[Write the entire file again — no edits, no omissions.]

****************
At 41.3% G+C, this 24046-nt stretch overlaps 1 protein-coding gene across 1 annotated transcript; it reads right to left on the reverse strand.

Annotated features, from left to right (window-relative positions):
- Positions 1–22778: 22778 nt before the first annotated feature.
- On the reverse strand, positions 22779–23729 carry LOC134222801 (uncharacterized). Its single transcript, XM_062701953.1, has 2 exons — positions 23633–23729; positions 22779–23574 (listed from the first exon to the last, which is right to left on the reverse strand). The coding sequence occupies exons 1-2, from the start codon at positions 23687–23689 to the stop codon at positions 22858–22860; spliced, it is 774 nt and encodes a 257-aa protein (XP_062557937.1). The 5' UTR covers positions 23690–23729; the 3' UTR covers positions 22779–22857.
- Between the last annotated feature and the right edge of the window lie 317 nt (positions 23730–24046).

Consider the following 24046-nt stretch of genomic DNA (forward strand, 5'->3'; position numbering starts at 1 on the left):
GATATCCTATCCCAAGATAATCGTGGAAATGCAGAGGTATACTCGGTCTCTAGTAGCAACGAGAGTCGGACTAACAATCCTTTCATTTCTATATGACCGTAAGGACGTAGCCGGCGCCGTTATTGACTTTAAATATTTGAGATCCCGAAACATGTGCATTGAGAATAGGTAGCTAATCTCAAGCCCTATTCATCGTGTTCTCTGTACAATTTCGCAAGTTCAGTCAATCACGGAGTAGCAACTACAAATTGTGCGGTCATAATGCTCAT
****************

At 41.3% G+C, this 24046-nt stretch overlaps 1 protein-coding gene across 1 annotated transcript; it reads right to left on the reverse strand.

Annotated features, from left to right (window-relative positions):
- Positions 1–22778: 22778 nt before the first annotated feature.
- On the reverse strand, positions 22779–23729 carry LOC134222801 (uncharacterized). Its single transcript, XM_062701953.1, has 2 exons — positions 23633–23729; positions 22779–23574 (listed from the first exon to the last, which is right to left on the reverse strand). The coding sequence occupies exons 1-2, from the start codon at positions 23687–23689 to the stop codon at positions 22858–22860; spliced, it is 774 nt and encodes a 257-aa protein (XP_062557937.1). The 5' UTR covers positions 23690–23729; the 3' UTR covers positions 22779–22857.
- Between the last annotated feature and the right edge of the window lie 317 nt (positions 23730–24046).

Consider the following 24046-nt stretch of genomic DNA (forward strand, 5'->3'; position numbering starts at 1 on the left):
GATATCCTATCCCAAGATAATCGTGGAAATGCAGAGGTATACTCGGTCTCTAGTAGCAACGAGAGTCGGACTAACAATCCTTTCATTTCTATATGACCGTAAGGACGTAGCCGGCGCCGTTATTGACTTTAAATATTTGAGATCCCGAAACATGTGCATTGAGAATAGGTAGCTAATCTCAAGCCCTATTCATCGTGTTCTCTGTACAATTTCGCAAGTTCAGTCAATCACGGAGTAGCAACTACAAATTGTGCGGTCATAATGCTCAT